Leon Trotsky was one of the key figures of the Russian Revolution, and a talented theoretician, writer, orator and revolutionary leader.
His theoretical development of Marxism remains relevant today.
The young Trotsky grew up Jewish in a deeply repressive, antisemitic regime and sought revolutionary change from an early age.
During the 1905 revolution he was elected leader of the Petrograd Soviet (workers council) aged just 26. He saw first-hand the power of the soviet and declared it to be an embryonic workers’ government. He described the excitement of 1905. “Revolution appears as utter madness only to those who it sweeps aside and overthrows,” he wrote.
“To us it was different. We were in our own element, albeit a very stormy one.”
Trotsky used the experience to deepen his understanding of Marxism and helped develop the idea of “Permanent Revolution”.
The theory insisted that workers, despite being a minority in Russia, would be the key force to overthrow the Tsar. He argued that Russia couldn’t be seen in isolation from global capitalism and that revolution could spread elsewhere.
Trotsky only joined the Bolshevik party in July 1917—but said not joining earlier was the biggest mistake of his life.
He understood that the situation in Russia was too unstable to continue with the Provisional Government which had replaced the Tsar after the February Revolution.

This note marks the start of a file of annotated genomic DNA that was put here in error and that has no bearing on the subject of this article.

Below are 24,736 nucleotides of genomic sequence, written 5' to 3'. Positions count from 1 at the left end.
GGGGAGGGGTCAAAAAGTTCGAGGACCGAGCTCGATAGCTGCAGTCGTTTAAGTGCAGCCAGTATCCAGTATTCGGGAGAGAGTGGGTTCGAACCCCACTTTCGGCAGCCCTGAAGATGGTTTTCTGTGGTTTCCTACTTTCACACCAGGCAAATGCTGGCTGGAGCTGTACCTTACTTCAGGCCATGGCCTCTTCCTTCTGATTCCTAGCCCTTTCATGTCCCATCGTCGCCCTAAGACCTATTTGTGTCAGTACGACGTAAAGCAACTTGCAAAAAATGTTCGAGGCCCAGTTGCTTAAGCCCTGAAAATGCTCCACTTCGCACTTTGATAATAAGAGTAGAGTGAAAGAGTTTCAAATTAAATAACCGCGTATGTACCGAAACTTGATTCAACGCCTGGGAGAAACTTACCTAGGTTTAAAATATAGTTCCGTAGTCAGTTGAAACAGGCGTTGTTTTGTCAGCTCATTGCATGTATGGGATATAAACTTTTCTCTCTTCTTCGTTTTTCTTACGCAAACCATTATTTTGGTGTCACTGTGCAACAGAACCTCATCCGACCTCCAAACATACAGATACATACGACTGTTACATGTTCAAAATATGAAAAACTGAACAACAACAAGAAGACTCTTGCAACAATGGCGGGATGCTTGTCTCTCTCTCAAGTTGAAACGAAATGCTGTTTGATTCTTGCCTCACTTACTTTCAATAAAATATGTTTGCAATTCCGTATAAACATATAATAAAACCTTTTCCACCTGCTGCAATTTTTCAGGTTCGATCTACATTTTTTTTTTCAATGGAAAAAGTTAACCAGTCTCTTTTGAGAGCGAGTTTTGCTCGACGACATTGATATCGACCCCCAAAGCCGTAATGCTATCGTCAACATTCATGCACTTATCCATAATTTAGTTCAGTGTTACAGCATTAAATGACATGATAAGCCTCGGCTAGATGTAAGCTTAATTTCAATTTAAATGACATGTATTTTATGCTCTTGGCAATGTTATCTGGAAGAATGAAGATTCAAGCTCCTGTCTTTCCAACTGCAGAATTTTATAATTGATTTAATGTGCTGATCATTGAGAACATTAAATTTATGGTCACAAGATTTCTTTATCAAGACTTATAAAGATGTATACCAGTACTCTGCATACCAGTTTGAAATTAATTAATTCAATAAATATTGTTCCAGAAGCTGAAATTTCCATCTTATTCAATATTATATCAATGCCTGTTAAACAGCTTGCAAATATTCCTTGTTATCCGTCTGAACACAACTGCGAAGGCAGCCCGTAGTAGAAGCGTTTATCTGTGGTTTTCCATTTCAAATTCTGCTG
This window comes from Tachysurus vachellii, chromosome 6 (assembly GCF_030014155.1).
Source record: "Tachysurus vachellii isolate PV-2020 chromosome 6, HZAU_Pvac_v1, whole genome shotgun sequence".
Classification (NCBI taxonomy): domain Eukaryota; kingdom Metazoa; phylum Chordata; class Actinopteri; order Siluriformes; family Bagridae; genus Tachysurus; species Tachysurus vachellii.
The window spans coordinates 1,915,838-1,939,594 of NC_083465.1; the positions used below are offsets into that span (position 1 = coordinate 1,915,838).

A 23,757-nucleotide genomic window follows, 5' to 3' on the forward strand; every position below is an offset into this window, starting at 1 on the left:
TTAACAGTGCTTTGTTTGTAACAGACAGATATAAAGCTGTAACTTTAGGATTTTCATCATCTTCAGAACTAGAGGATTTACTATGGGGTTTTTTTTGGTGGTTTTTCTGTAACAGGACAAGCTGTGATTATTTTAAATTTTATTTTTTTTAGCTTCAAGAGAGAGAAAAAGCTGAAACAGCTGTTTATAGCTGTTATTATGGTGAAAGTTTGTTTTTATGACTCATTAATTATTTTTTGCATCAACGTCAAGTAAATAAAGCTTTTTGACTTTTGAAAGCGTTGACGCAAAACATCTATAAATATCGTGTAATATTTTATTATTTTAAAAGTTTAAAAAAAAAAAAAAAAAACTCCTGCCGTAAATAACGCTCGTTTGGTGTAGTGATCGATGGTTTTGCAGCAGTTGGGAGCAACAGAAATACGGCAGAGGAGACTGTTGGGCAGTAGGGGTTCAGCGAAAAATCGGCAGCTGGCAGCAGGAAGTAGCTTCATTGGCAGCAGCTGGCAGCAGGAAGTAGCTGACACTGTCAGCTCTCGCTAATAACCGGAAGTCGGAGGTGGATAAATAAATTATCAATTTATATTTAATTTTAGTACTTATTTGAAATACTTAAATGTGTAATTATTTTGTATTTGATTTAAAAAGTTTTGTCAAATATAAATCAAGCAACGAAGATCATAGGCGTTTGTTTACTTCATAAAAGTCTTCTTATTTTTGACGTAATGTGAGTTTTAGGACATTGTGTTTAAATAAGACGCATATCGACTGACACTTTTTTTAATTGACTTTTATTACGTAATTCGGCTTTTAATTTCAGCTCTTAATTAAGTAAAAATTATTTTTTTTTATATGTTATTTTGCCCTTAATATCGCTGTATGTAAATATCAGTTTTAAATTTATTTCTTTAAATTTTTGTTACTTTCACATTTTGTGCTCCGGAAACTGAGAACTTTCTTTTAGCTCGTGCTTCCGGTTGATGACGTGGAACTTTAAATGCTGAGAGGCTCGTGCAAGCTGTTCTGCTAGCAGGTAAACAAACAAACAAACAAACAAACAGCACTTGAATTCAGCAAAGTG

The movement would have to continue to a socialist revolution or continue to be vulnerable to attacks.
As leader of the Revolutionary Military Committee Trotsky played a decisive role October Revolution that saw workers seize power.
Trotsky convinced Bolshevik Vladimir Lenin that the soviets, not the Bolsheviks, should issue the call for insurrection.
It was far from the bloody struggle for control that it is sometimes portrayed as. The revolution was almost bloodless as it had such mass support.
Shortly after October forces hostile to the revolution began to organise.
Trotsky led the Red Army to victory against a counter?revolution from Russia’s old rulers and more than a dozen invading armies.
He spent much of two years in an armoured train visiting the troops.
He played a key role in setting up the Communist International to bring together revolutionaries across the world to discuss strategy and tactics.
Trotsky led the opposition to Joseph Stalin from within Russia, but was driven to exile after he was accused of being an agent of fascism.
From exile, he resisted the rise of Hitler and worked on the theory of the united front, which analysed how revolutionaries should fight alongside reformists.
Trotsky defended the Bolsheviks and the revolution of 1917 until the day he died. He described a “river of blood” between the 1917 revolution and Stalinism.
Most of Trotsky’s family was murdered or driven to suicide by Stalin and Trotsky was killed by an agent of Stalin while in exile in Mexico in 1940.
He was killed because he was a living reminder of the potential for change.